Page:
Rare genetic variants are abundant across the human genome, and identifying their function and phenotypic impact is a major challenge. Measuring aberrant gene expression has aided in identifying functional, large-effect rare variants (RVs). Here, we expanded detection of genetically driven transcriptome abnormalities by analyzing gene expression, allele-specific expression, and alternative splicing from multitissue RNA-sequencing data, and demonstrate that each signal informs unique classes of RVs. We developed Watershed, a probabilistic model that integrates multiple genomic and transcriptomic signals to predict variant function, validated these predictions in additional cohorts and through experimental assays, and used them to assess RVs in the UK Biobank, the Million Veterans Program, and the Jackson Heart Study. Our results link thousands of RVs to diverse molecular effects and provide evidence to associate RVs affecting the transcriptome with human traits.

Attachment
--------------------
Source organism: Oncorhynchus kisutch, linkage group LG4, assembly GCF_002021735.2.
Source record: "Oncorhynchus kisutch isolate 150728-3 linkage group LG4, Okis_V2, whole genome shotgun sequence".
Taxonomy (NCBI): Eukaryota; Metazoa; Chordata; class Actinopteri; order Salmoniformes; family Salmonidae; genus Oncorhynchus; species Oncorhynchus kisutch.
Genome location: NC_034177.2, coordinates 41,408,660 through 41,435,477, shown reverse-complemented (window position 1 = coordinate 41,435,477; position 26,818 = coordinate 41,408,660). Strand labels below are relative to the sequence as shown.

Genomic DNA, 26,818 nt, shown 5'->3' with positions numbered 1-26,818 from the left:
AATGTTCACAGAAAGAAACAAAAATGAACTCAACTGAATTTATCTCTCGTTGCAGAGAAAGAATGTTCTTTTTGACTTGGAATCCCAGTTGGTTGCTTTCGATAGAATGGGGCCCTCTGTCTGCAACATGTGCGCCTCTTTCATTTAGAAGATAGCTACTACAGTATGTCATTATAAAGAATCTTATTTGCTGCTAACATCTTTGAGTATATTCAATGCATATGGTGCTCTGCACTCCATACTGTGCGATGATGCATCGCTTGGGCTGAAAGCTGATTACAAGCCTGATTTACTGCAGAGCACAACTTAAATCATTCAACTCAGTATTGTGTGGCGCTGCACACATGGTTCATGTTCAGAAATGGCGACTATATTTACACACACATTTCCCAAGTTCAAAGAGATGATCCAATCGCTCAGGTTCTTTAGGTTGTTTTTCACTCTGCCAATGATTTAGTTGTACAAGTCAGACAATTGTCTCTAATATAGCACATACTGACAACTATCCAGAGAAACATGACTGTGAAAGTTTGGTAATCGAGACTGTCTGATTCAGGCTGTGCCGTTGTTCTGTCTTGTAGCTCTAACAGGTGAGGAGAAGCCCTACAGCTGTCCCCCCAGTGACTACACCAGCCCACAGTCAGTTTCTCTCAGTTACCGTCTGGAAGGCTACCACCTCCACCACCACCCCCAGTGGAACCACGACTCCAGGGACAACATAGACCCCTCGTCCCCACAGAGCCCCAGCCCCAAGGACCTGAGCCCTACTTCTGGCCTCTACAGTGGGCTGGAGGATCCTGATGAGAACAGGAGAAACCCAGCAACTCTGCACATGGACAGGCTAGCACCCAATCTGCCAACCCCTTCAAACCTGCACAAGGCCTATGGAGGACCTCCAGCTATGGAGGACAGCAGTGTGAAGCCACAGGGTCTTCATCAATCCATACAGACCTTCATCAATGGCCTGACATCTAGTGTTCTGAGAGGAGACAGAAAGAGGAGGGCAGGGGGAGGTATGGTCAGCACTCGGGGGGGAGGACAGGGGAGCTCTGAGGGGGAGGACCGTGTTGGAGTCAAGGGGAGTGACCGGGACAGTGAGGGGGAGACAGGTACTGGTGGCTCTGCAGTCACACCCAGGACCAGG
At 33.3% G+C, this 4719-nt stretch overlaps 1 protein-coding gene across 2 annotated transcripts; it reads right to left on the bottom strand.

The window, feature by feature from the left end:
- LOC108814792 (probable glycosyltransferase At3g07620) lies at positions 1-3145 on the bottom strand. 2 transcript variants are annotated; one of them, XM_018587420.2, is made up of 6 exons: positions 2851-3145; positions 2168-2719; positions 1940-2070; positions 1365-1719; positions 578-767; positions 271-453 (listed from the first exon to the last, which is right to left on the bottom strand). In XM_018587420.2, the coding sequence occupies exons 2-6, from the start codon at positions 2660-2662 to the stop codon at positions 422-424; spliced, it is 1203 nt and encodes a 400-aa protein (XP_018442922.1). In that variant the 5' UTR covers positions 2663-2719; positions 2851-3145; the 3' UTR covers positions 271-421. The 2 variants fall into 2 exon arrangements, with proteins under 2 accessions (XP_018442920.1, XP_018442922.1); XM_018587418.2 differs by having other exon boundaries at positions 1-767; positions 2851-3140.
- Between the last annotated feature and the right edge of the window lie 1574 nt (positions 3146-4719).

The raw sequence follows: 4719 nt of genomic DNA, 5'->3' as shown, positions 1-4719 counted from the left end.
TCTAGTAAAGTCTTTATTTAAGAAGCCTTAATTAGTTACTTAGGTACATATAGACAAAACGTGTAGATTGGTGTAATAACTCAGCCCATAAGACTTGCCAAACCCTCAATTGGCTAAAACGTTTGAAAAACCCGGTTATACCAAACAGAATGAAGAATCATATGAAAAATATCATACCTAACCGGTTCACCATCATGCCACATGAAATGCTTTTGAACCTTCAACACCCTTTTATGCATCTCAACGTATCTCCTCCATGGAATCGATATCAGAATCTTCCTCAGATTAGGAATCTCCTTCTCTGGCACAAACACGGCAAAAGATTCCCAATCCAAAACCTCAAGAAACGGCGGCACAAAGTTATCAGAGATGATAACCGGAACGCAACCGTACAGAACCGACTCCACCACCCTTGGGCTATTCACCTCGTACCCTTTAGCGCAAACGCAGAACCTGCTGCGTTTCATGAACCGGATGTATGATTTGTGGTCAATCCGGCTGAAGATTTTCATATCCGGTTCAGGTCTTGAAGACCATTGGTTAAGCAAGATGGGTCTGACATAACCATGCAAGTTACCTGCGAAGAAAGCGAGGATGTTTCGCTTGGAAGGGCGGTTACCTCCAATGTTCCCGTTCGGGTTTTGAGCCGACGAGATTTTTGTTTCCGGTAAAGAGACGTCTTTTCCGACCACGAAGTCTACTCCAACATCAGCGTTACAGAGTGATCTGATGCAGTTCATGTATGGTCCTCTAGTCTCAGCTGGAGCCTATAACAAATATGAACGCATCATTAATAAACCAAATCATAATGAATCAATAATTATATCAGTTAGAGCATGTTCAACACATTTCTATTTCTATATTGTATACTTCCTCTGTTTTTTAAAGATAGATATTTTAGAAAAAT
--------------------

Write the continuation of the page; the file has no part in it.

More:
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http://dx.doi.org/10.1126/science.aaz5900DOI Listing
http://www.ncbi.nlm.nih.gov/pmc/articles/PMC7646251PMC
September 2020

The impact of sex on gene expression across human tissues.

Science 2020 09;369(6509)

Department of Statistics, University of Chicago, Chicago, IL, USA.